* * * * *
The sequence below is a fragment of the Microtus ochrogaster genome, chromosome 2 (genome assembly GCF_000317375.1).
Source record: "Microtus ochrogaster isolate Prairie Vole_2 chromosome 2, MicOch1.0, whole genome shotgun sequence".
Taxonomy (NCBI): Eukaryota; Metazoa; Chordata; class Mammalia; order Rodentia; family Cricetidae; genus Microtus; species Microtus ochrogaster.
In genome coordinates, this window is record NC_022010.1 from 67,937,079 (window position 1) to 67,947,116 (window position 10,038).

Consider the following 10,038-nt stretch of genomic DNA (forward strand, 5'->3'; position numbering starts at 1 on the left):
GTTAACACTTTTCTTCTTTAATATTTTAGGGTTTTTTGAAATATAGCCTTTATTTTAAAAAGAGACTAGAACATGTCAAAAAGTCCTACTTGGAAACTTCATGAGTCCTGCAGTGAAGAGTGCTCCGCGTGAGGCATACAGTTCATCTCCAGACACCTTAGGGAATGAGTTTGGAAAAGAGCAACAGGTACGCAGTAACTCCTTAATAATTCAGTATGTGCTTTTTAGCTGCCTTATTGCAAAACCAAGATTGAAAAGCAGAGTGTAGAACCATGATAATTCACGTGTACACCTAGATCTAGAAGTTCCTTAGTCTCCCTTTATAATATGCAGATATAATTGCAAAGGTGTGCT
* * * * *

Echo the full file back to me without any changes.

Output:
The sequence below is a fragment of the Microtus ochrogaster genome, chromosome 2 (genome assembly GCF_000317375.1).
Source record: "Microtus ochrogaster isolate Prairie Vole_2 chromosome 2, MicOch1.0, whole genome shotgun sequence".
Taxonomy (NCBI): Eukaryota; Metazoa; Chordata; class Mammalia; order Rodentia; family Cricetidae; genus Microtus; species Microtus ochrogaster.
In genome coordinates, this window is record NC_022010.1 from 67,937,079 (window position 1) to 67,947,116 (window position 10,038).

Consider the following 10,038-nt stretch of genomic DNA (forward strand, 5'->3'; position numbering starts at 1 on the left):
GTTAACACTTTTCTTCTTTAATATTTTAGGGTTTTTTGAAATATAGCCTTTATTTTAAAAAGAGACTAGAACATGTCAAAAAGTCCTACTTGGAAACTTCATGAGTCCTGCAGTGAAGAGTGCTCCGCGTGAGGCATACAGTTCATCTCCAGACACCTTAGGGAATGAGTTTGGAAAAGAGCAACAGGTACGCAGTAACTCCTTAATAATTCAGTATGTGCTTTTTAGCTGCCTTATTGCAAAACCAAGATTGAAAAGCAGAGTGTAGAACCATGATAATTCACGTGTACACCTAGATCTAGAAGTTCCTTAGTCTCCCTTTATAATATGCAGATATAATTGCAAAGGTGTGCT